The AFBR is an expanded-bed reactor that retains media in suspension from drag forces exerted by upflowing wastewater. Part D in Figure 7.28.2 shows the process schematic. Fluidization of the media particles provides a large surface area where biofilm formation and growth can occur.

The media particles have a high density resulting in a settling velocity that is high enough so that high-liquid-velocity conditions can be maintained in the reactor. However, the media particles' overall density decreases as biomass growth accumulates on the surface area. The decrease in density can cause the bioparticles to rise and be washed out of the reactor. To prevent this situation, the reactor controls fluidized-bed height at a required level by wasting a corresponding amount of overgrown bioparti-cles. The wasted bioparticles can then be received by a mechanical device that separates the biomass from the wasted media particles. The cleaned particles can then be returned to the reactor, while the separated biomass is wasted as sludge.

The AFBR combines a suspended-growth system and an attached-growth system since biomass growth attaches to the media particles which are suspended in the waste-water. The reactor recycles a portion of the effluent flow ensuring uniform bed fluidization and sufficient substrate loading.

An advantage of the AFBR is that it employs small flu-idized media that provide a high biomass holdup in the reactor, reducing hydraulic retention time. The AFBR also prevents bed-clogging and high-pressure drops—complications associated with anaerobic filters. Due to the flexibility provided by bed-height control in an AFBR, a constant biomass concentration can be maintained in the reactor independent of substrate loadings (Shieh and Keenan 1986). Another advantage of the AFBR is that it is insensitive to variations in influent pH, temperature, and waste loading because it maintains a high biomass holdup and completely mixed conditions inside the reactor.

Some commercially available AFBR processes include the ANITRON system developed by Dorr-Oliver, Inc.; the BIOJET process, which employs an AFBR with an enlarged top section; and the ENSO-FENOX process, which combines an AFBR with a trickling filter. The AFBR has been applied to a variety of industrial treatment processes with substrates such as molasses, synthetic sucrose, sweet whey, whey permeate, glucose, and acid whey.

Since high circulation rates are used in AFBR operation (especially for treating high-strength industrial wastewater) the reactor can be designed as a completely mixed, het-erogenous process. Because most of the active biomass is retained in the fluidized-bed, the contribution of suspended biomass growth to overall reactor performance is insignificant. Thus, the first term in Equation 7.28(1) can be removed, and the remaining expression calculates the overall substrate utilization rate in an AFBR as follows:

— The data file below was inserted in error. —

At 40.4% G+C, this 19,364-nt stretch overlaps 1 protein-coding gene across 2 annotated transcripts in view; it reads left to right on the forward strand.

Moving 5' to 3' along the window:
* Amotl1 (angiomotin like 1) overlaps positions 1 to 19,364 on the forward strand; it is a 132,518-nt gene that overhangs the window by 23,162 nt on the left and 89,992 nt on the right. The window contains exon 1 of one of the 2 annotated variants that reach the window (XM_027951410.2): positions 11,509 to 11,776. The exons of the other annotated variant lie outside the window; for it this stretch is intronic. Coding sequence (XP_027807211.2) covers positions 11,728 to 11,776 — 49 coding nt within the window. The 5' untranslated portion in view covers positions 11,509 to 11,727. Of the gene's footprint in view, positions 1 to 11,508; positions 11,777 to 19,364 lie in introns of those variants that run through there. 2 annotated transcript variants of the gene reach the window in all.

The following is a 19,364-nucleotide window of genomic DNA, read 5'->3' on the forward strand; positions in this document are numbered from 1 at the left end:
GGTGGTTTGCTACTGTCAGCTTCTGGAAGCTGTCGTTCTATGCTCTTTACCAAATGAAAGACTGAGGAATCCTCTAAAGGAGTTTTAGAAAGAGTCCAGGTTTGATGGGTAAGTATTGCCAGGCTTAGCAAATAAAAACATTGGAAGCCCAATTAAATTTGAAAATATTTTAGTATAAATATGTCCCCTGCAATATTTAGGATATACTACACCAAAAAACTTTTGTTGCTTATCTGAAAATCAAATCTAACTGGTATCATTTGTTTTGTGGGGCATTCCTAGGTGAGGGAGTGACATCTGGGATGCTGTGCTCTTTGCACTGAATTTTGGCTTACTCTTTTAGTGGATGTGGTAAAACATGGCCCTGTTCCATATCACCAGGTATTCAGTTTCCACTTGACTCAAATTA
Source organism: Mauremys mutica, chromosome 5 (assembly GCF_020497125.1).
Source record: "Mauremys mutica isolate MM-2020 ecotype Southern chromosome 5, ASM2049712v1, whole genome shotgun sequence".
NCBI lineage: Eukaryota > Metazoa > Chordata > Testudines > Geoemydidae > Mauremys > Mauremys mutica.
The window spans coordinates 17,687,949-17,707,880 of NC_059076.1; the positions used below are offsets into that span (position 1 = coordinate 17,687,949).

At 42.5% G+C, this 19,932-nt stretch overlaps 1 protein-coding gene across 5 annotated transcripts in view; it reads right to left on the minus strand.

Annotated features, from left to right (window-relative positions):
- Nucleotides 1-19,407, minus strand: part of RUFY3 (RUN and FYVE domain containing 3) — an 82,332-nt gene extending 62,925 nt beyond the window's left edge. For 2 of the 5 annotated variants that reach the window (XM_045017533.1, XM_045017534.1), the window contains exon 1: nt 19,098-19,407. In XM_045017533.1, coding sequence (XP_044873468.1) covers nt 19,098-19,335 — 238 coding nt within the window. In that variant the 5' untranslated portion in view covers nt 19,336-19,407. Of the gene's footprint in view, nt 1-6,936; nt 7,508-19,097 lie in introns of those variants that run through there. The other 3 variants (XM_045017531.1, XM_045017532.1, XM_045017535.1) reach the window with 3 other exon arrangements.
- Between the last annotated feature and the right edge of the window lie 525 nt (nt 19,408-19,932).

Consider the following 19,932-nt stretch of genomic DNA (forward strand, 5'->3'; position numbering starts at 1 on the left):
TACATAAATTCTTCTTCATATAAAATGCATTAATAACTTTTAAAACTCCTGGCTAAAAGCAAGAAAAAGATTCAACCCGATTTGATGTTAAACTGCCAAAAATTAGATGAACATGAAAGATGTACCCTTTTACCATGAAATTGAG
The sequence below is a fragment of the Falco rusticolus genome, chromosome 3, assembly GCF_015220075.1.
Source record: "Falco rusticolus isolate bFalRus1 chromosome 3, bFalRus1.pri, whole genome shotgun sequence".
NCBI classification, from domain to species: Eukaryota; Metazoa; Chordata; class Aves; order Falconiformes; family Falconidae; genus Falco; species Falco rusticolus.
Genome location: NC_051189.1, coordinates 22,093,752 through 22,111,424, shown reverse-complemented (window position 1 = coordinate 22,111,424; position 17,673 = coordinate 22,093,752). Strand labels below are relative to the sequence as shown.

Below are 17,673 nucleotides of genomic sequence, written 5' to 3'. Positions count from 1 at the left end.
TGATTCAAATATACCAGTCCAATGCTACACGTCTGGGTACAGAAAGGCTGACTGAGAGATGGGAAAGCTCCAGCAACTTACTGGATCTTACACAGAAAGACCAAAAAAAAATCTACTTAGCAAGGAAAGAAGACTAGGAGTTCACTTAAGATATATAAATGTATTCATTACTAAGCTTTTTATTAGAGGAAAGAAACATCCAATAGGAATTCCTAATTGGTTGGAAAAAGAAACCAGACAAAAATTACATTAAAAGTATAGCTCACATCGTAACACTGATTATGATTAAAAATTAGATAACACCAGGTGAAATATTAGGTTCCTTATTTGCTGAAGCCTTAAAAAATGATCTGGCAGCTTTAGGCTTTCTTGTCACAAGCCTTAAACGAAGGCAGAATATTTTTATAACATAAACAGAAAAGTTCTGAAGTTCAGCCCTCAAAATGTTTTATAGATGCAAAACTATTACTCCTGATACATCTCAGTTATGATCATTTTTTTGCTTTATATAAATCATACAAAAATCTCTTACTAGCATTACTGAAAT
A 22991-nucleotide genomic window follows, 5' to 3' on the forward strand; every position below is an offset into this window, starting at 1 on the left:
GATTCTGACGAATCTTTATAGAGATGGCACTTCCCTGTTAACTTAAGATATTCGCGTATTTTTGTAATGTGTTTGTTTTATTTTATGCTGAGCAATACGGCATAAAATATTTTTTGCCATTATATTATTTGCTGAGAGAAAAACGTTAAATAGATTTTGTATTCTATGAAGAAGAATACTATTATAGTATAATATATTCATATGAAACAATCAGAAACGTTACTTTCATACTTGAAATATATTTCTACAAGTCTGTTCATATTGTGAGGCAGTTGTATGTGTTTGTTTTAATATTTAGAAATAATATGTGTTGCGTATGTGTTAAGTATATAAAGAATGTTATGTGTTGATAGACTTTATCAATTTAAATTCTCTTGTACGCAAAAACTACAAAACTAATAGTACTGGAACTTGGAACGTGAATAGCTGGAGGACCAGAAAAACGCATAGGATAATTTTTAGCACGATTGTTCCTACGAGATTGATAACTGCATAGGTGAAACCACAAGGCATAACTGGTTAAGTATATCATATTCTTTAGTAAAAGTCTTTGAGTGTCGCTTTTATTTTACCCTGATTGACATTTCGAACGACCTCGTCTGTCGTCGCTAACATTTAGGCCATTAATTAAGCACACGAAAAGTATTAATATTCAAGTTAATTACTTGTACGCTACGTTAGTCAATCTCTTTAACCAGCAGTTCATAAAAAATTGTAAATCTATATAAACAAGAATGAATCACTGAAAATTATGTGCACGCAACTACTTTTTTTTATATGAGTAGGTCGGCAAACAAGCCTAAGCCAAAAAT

Environmental engineers can use Equations 7.28(3) through 7.28(6) to determine the effectiveness factor associated with an AFBR in a similar manner as for the anaerobic filter. To determine the reactor biomass concentration (X), they can use solid-liquid fluidization correlations. These correlations link the particle concentration in the fluidized state to the measurable physical characteristics of a fluidized-bed process. The following Richardson-Zaki correlation is widely used:


U = superficial upflow velocity of the wastewater through an AFBR, distance/time Ut = bioparticle terminal settling velocity, distance/time

= bed porosity n = the expansion index

Shieh and Chen (1984) propose two empirical correlations relating Ut and n to the Galileo number (NGa) that defines the physical characteristics of an AFBR as follows:


Pp = bioparticle density, mass/volume p = wastewater density, mass/volume g = gravitational acceleration, distance/time2

[i = wastewater dynamic viscosity, mass/time-distance pm = media density, mass/volume

P = biofilm moisture content rm = support media radius, length rp = bioparticle radius, length

The following equation calculates the AFBR biomass concentration:

The choice for media types should be based on the following media characteristics:

• A large surface area for microbial growth

• A large void space to accommodate the accumulation of biological and inert solids and minimize short-circuiting

• Inertness to biological and chemical reactions

• Resistance to abrasion and erosion

Small media should be used since they provide large surface-to-volume ratios, and thus, a greater surface area for biofilm growth without increasing reactor volume. Small media are also easier to fluidize, reducing the circulation requirements which decreases the shearing effects and allows a more quiescent environment for optimal biofilm growth. Silica sand, anthracite coal, activated carbon, stainless-steel wire spheres, and reticulated polyester foams are some of the media that can be considered for AFBR applications. Yee (1990) reports on the effects of various media types on AFBR performance and kinetics.

At a standard temperature and pressure, 1 lb of BOD removed yields 5.62 ft3 methane. Anaerobic decomposition processes are summarized in Figure 7.22.4.

A portion of the waste material is used by the anaerobic biosystem as a source of energy and in the synthesis of new bacterial cells. Cell synthesis is affected by the type of waste being treated, but generally, for every pound of BOD destroyed by the anaerobic process, approximately 0.1 lb of new cells is produced compared to 0.5 lb in the aerobic process. Therefore, the sludge or solids buildup is less in the anaerobic system. When anaerobic lagoon contents are black in color, this indicates that the lagoon is functioning properly.

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